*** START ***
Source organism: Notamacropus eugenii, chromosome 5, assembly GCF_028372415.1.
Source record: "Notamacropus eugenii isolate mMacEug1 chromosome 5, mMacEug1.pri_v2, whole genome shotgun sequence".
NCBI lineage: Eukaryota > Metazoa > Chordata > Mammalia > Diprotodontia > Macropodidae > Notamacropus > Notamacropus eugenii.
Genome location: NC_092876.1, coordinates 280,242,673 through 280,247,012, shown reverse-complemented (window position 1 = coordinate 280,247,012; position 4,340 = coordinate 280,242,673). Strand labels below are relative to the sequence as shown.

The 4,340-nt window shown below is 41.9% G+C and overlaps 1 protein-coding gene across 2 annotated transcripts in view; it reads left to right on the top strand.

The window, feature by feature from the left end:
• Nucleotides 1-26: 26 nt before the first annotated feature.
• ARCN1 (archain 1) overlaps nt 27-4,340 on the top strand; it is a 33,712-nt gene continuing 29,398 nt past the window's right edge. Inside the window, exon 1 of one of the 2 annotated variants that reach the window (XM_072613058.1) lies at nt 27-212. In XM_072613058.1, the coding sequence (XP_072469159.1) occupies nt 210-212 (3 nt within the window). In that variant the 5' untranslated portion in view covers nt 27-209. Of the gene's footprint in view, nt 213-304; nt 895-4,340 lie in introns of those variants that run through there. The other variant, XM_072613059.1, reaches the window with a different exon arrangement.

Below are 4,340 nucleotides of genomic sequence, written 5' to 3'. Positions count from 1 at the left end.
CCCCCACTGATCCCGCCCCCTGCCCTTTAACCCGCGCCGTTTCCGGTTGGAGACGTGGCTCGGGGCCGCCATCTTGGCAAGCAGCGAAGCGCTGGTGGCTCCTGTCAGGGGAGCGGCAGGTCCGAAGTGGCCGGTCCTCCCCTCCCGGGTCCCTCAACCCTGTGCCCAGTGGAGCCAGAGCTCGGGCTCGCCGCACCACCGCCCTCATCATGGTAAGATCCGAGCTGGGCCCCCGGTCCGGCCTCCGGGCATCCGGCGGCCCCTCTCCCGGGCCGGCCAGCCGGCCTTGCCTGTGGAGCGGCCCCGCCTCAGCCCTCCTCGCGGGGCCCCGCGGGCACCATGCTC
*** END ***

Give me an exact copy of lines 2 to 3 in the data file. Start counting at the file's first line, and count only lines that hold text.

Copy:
Source record: "Notamacropus eugenii isolate mMacEug1 chromosome 5, mMacEug1.pri_v2, whole genome shotgun sequence".
NCBI lineage: Eukaryota > Metazoa > Chordata > Mammalia > Diprotodontia > Macropodidae > Notamacropus > Notamacropus eugenii.